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Hard-Boiled Wonderland and the End of the World: A Novel (Vintage International)

Hard-Boiled Wonderland and the End of the World - Haruki Murakami, Alfred Birnbaum The combination of the intimate and the irrational is probably what makes this fantastic piece of writing so exciting. It is unbelievable how the writer manages to combine a real twisty thriller with a romantic, onyric story about two lovers. I'll probably never understand what do you have to do to become such a writer, but even if it takes moving to Japan and eating rice each consecutive day, I'm on it.

Sputnik Sweetheart: A Novel

Sputnik Sweetheart - Haruki Murakami, Philip Gabriel I remember when the book was introduced to me for the first time, I thought that the title could be better. But there's nothing more ridiculous in the world than this stupid thought of mine, The title suggests everything, at the same time not having any relevant meaning on its own at all. That is why, I recommend it very highly. This is just a beautiful story about not knowing what is going to happen next.

Dance Dance Dance

Dance Dance Dance - Haruki Murakami, Alfred Birnbaum This work presents this kind of writing which appeals to me the most - it's beautifully written, and at the same time it gets bitter - the two worlds of sweetness and bitterness intertwine, which makes me want to shout out of exitement. I guess everyone should read it, just to see if there's something in their lives that needs to be changed.

Norwegian Wood

Norwegian Wood - Jay Rubin, Haruki Murakami "I once had a girl/ Or should I say/ She once had me." The famous Beatles' lyrics is a nice introduction to Murakami's masterpiece. Although the story is set in Japan, Murakami seems to embrace the two cultures [that is the East and the West, so to speak] and point to the fact that we all suffer. And he presents all this in such a manner, that no wonder it has been a bestseller in Japan ever since. He starts to be recognised in Europe and this is great news, Japan's one of the most talented writers deserves much more attention. Our attention. After all, we all suffer. And Murakami can tell us why this is, exactly.

Woody Allen

Woody Allen - Myles Palmer Stig Björkman is quite an expert of film and therefore delivers an outrageously professional interview. But still, the interviewer stays humble, asking questions showing a profound knowledge of the subject. Since Woody Allen is very good at answering in a direct but well thought about way, it never gets boring and never seems primitive that the book is written simply in direct discourse. What I personally appreciate as well is that the talk is purely about film and about Woody Allen as an artist - his private life does not enter unless it is closely related to the discussed subjects. So you get a very relevant view to Woody Allen's career. I highly recommend it to all the Allen's fans out there who have not yet managed to read it.

Musicophilia: Tales of Music and the Brain, Revised and Expanded Edition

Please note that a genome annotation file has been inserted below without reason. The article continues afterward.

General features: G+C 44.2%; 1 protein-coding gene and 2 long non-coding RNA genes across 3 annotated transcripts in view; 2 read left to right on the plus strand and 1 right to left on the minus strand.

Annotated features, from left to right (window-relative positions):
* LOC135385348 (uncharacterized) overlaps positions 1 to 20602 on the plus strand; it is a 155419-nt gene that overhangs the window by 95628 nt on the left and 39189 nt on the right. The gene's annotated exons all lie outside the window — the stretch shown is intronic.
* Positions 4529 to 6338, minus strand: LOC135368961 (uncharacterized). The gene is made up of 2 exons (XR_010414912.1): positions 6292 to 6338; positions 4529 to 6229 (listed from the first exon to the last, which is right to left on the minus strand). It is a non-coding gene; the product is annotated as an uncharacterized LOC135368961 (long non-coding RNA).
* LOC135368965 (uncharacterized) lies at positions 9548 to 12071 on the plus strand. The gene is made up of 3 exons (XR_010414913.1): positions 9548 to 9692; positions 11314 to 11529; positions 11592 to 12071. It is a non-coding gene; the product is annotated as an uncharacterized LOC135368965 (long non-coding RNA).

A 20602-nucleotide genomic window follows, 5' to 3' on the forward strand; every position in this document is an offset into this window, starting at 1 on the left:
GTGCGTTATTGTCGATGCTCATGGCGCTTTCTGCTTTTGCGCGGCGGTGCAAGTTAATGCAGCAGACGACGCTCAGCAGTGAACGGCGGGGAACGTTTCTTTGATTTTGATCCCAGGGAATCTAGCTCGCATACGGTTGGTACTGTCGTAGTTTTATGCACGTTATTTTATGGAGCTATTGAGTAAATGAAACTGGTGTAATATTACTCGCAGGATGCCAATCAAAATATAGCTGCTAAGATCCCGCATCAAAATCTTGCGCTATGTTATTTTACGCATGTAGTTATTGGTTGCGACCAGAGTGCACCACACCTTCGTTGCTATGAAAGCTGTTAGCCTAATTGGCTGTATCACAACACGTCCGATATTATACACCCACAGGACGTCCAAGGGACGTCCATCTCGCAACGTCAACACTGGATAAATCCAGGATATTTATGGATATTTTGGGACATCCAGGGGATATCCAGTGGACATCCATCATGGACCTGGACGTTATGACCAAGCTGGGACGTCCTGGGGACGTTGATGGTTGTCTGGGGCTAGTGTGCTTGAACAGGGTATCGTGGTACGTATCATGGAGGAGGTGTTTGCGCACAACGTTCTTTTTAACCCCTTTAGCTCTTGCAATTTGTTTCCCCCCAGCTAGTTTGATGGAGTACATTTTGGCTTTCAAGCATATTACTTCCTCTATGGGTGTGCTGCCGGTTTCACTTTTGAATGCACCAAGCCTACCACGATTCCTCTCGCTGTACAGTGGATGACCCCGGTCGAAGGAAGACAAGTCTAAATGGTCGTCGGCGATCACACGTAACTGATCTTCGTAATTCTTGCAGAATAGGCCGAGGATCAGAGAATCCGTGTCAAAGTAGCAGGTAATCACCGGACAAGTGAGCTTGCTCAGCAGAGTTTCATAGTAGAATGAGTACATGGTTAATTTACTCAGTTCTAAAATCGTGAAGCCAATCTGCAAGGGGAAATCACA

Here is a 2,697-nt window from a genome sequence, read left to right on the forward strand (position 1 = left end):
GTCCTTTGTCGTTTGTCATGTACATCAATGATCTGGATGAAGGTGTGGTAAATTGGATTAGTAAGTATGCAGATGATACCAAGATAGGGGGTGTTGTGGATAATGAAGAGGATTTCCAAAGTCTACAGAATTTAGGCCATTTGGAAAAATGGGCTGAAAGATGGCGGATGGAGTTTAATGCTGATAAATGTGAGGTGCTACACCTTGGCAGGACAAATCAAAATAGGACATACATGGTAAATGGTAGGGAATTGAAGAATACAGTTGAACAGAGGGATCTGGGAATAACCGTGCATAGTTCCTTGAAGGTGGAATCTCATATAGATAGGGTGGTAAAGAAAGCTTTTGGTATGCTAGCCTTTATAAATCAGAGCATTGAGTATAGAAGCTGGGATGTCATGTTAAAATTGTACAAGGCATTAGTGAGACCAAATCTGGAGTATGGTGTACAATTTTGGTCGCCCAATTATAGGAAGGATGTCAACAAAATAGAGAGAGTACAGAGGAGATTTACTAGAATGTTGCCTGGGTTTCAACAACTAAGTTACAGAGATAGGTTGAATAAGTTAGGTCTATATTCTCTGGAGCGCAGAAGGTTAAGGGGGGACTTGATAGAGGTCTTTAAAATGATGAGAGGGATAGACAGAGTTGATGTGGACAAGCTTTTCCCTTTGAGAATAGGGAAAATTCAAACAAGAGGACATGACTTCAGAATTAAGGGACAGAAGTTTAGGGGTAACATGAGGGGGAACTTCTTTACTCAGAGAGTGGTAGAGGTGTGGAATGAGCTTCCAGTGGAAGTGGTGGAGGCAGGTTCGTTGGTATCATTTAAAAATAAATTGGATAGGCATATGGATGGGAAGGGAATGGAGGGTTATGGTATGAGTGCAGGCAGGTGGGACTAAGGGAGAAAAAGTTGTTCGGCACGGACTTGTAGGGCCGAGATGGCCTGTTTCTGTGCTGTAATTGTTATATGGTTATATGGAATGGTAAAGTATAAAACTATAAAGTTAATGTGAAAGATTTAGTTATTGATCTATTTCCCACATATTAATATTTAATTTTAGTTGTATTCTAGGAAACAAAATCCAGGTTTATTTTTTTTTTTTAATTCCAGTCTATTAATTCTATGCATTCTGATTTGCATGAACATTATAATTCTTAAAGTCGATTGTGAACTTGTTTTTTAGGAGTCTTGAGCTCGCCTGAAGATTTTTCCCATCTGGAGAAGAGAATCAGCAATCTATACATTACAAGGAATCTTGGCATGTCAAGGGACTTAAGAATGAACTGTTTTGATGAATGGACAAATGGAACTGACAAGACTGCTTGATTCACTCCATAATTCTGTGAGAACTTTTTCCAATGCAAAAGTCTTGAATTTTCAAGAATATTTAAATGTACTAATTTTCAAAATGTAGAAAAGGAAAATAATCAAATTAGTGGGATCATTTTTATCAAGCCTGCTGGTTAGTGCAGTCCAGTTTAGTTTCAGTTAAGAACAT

Musicophilia: Tales of Music and the Brain - Oliver Sacks This will certainly be of interest to anyone who loves music, the mysteries of the mind and the human condition in general. Inside the book one will find topics ranging from synesthesia to musical hallucinations, and beyond. It is a wonderful manifestation of Oliver Sacks' love for science and also for music. Apart from that, it is also an excellent page-turner, which means it is a must for someone who feels music an important role in their lives.

An Anthropologist on Mars

An Anthropologist on Mars - Oliver Sacks Believe it or not but these tales were first written down in a clinical neurologist's notebook, which means they are all real cases of human disorders. Of course there are many neurologists in the world, but there is only one of them who can TELL US there stories in an extraordinary and yet simple manner. Putting a human face on neurological traumas, he helps a lay audience understand how hard it gets for people with brain and neurological problems. An astonishing piece of writing which deserves much more attention, especially today when any kind of irregularity in human behaviour is mistaken for a serious disorder.

The Man Who Mistook His Wife for a Hat: And Other Clinical Tales

The Man Who Mistook His Wife for a Hat and Other Clinical Tales - Oliver Sacks The first thought that crossed my mind after having read this book was to go to the nearest bookshop and buy "An Anthropologist on Mars". These two particular works written by the same author, namely Oliver Sacks were recommended to me by my friend, who at the time had bought the whole collection of works by Sacks. It took me over a year to pick it up and the only thing I regret is that I hadn't read it earlier. I was, and still am, amazed what a complex machinery the human brain is. The disorders described by Sacks are unique and unusual, which makes the reading ever more fascinating. The only shortcoming seems to be the length of the book, because, I mean, this is one of the most really interesting and fascinating pieces of writing I have ever come across. I very highly recommend it and I am not joking when I tell you - this book can really change your attitude and way of thinking.